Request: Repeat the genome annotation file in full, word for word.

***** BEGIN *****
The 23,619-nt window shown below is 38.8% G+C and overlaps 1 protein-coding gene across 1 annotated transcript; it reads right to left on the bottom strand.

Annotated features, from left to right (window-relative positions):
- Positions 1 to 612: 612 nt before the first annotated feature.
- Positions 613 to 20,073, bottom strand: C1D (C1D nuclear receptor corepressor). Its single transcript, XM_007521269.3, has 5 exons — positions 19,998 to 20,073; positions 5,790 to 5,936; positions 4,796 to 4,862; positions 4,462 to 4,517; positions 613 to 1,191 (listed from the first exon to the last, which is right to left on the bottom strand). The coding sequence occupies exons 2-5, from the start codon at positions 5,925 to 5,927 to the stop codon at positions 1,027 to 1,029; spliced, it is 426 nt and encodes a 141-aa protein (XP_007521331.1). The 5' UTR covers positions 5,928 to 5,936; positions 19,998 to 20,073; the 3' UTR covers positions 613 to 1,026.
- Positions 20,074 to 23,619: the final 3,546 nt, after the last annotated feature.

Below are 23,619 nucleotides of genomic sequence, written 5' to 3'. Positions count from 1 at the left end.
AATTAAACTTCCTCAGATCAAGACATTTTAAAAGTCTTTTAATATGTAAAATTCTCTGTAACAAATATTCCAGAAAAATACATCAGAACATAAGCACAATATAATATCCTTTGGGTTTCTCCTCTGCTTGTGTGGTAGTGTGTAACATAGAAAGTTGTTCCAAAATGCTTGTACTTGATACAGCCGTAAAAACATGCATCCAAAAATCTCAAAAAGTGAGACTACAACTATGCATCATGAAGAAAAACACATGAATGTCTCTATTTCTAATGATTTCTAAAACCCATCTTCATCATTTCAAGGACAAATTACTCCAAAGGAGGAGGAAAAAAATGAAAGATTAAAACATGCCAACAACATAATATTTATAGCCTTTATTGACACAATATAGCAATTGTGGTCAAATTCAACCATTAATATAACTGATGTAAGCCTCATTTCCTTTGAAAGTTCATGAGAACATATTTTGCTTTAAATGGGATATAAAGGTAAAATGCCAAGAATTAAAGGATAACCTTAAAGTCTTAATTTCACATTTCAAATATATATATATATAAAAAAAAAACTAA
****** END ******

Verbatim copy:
The 23,619-nt window shown below is 38.8% G+C and overlaps 1 protein-coding gene across 1 annotated transcript; it reads right to left on the bottom strand.

Annotated features, from left to right (window-relative positions):
- Positions 1 to 612: 612 nt before the first annotated feature.
- Positions 613 to 20,073, bottom strand: C1D (C1D nuclear receptor corepressor). Its single transcript, XM_007521269.3, has 5 exons — positions 19,998 to 20,073; positions 5,790 to 5,936; positions 4,796 to 4,862; positions 4,462 to 4,517; positions 613 to 1,191 (listed from the first exon to the last, which is right to left on the bottom strand). The coding sequence occupies exons 2-5, from the start codon at positions 5,925 to 5,927 to the stop codon at positions 1,027 to 1,029; spliced, it is 426 nt and encodes a 141-aa protein (XP_007521331.1). The 5' UTR covers positions 5,928 to 5,936; positions 19,998 to 20,073; the 3' UTR covers positions 613 to 1,026.
- Positions 20,074 to 23,619: the final 3,546 nt, after the last annotated feature.

Below are 23,619 nucleotides of genomic sequence, written 5' to 3'. Positions count from 1 at the left end.
AATTAAACTTCCTCAGATCAAGACATTTTAAAAGTCTTTTAATATGTAAAATTCTCTGTAACAAATATTCCAGAAAAATACATCAGAACATAAGCACAATATAATATCCTTTGGGTTTCTCCTCTGCTTGTGTGGTAGTGTGTAACATAGAAAGTTGTTCCAAAATGCTTGTACTTGATACAGCCGTAAAAACATGCATCCAAAAATCTCAAAAAGTGAGACTACAACTATGCATCATGAAGAAAAACACATGAATGTCTCTATTTCTAATGATTTCTAAAACCCATCTTCATCATTTCAAGGACAAATTACTCCAAAGGAGGAGGAAAAAAATGAAAGATTAAAACATGCCAACAACATAATATTTATAGCCTTTATTGACACAATATAGCAATTGTGGTCAAATTCAACCATTAATATAACTGATGTAAGCCTCATTTCCTTTGAAAGTTCATGAGAACATATTTTGCTTTAAATGGGATATAAAGGTAAAATGCCAAGAATTAAAGGATAACCTTAAAGTCTTAATTTCACATTTCAAATATATATATATATAAAAAAAAAACTAA